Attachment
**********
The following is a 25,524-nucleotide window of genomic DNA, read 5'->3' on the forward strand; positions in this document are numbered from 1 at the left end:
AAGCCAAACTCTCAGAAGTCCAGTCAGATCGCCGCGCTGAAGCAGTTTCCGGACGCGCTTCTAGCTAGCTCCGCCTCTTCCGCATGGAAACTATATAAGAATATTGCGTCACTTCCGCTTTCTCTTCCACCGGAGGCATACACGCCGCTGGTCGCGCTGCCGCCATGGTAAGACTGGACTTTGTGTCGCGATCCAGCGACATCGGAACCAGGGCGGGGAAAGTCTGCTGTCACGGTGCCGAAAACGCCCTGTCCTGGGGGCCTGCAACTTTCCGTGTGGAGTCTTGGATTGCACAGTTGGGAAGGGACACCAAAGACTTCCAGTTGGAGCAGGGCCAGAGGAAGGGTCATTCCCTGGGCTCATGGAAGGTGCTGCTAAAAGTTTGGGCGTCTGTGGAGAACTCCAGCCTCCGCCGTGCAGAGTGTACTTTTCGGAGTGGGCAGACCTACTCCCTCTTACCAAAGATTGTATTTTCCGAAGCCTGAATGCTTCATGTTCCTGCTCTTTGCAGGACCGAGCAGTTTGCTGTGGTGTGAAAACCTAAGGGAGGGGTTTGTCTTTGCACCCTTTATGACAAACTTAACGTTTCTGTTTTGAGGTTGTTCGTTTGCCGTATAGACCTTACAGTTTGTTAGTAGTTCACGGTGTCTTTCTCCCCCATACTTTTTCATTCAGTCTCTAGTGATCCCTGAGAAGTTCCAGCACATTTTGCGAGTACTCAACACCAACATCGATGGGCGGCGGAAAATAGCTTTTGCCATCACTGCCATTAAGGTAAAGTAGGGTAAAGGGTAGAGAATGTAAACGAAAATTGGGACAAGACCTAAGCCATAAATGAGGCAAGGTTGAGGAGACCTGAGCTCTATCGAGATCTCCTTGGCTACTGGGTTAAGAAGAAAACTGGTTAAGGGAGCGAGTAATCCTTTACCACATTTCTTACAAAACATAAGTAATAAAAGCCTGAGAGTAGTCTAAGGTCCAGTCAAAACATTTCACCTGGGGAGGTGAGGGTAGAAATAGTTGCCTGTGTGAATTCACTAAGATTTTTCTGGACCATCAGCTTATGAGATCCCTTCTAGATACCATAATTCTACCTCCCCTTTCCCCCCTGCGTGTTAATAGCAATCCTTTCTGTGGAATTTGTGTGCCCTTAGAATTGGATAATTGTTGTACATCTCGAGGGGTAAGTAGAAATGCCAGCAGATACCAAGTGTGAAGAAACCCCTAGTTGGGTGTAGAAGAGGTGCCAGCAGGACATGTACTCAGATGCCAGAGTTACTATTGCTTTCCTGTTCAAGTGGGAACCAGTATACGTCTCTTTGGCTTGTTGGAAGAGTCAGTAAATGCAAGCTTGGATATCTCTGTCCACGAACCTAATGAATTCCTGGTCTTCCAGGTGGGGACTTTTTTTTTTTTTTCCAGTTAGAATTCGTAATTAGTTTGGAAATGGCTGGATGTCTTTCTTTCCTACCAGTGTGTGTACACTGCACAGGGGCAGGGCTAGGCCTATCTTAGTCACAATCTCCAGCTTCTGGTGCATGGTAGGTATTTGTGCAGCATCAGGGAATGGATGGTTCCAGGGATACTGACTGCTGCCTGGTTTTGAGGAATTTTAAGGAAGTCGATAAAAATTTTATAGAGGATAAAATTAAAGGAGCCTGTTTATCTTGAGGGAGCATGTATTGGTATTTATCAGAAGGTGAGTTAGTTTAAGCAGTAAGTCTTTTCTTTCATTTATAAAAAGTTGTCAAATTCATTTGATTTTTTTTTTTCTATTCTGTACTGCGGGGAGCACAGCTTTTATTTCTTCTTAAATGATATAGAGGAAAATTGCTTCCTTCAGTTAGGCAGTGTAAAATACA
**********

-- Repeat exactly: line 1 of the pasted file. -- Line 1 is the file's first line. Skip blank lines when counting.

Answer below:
The following is a 25,524-nucleotide window of genomic DNA, read 5'->3' on the forward strand; positions in this document are numbered from 1 at the left end: